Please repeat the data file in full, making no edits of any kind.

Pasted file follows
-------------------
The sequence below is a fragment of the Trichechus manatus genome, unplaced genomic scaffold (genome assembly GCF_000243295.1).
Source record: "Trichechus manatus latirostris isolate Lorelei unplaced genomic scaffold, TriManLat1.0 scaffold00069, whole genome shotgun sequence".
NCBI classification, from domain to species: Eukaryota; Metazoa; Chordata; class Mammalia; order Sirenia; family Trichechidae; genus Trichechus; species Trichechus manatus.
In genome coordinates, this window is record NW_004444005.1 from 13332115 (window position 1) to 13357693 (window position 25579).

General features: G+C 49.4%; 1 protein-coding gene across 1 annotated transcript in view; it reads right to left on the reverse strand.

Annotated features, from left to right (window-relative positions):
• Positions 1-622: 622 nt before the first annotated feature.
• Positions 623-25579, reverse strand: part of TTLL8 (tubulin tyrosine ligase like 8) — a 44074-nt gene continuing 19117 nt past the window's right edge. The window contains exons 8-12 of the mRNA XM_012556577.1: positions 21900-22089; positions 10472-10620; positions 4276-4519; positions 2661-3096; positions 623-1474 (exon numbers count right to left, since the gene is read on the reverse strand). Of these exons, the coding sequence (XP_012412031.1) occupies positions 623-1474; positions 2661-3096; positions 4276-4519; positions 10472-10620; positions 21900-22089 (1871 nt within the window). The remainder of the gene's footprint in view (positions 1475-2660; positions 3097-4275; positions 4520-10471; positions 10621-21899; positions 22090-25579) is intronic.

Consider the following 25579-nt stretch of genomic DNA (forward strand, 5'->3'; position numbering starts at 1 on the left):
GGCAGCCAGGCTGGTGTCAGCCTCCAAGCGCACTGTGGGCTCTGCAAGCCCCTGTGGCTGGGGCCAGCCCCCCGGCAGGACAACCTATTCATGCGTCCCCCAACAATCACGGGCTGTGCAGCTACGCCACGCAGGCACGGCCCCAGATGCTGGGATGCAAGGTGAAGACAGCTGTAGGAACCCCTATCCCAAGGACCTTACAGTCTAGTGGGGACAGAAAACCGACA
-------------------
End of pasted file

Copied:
The sequence below is a fragment of the Trichechus manatus genome, unplaced genomic scaffold (genome assembly GCF_000243295.1).
Source record: "Trichechus manatus latirostris isolate Lorelei unplaced genomic scaffold, TriManLat1.0 scaffold00069, whole genome shotgun sequence".
NCBI classification, from domain to species: Eukaryota; Metazoa; Chordata; class Mammalia; order Sirenia; family Trichechidae; genus Trichechus; species Trichechus manatus.
In genome coordinates, this window is record NW_004444005.1 from 13332115 (window position 1) to 13357693 (window position 25579).

General features: G+C 49.4%; 1 protein-coding gene across 1 annotated transcript in view; it reads right to left on the reverse strand.

Annotated features, from left to right (window-relative positions):
• Positions 1-622: 622 nt before the first annotated feature.
• Positions 623-25579, reverse strand: part of TTLL8 (tubulin tyrosine ligase like 8) — a 44074-nt gene continuing 19117 nt past the window's right edge. The window contains exons 8-12 of the mRNA XM_012556577.1: positions 21900-22089; positions 10472-10620; positions 4276-4519; positions 2661-3096; positions 623-1474 (exon numbers count right to left, since the gene is read on the reverse strand). Of these exons, the coding sequence (XP_012412031.1) occupies positions 623-1474; positions 2661-3096; positions 4276-4519; positions 10472-10620; positions 21900-22089 (1871 nt within the window). The remainder of the gene's footprint in view (positions 1475-2660; positions 3097-4275; positions 4520-10471; positions 10621-21899; positions 22090-25579) is intronic.

Consider the following 25579-nt stretch of genomic DNA (forward strand, 5'->3'; position numbering starts at 1 on the left):
GGCAGCCAGGCTGGTGTCAGCCTCCAAGCGCACTGTGGGCTCTGCAAGCCCCTGTGGCTGGGGCCAGCCCCCCGGCAGGACAACCTATTCATGCGTCCCCCAACAATCACGGGCTGTGCAGCTACGCCACGCAGGCACGGCCCCAGATGCTGGGATGCAAGGTGAAGACAGCTGTAGGAACCCCTATCCCAAGGACCTTACAGTCTAGTGGGGACAGAAAACCGACA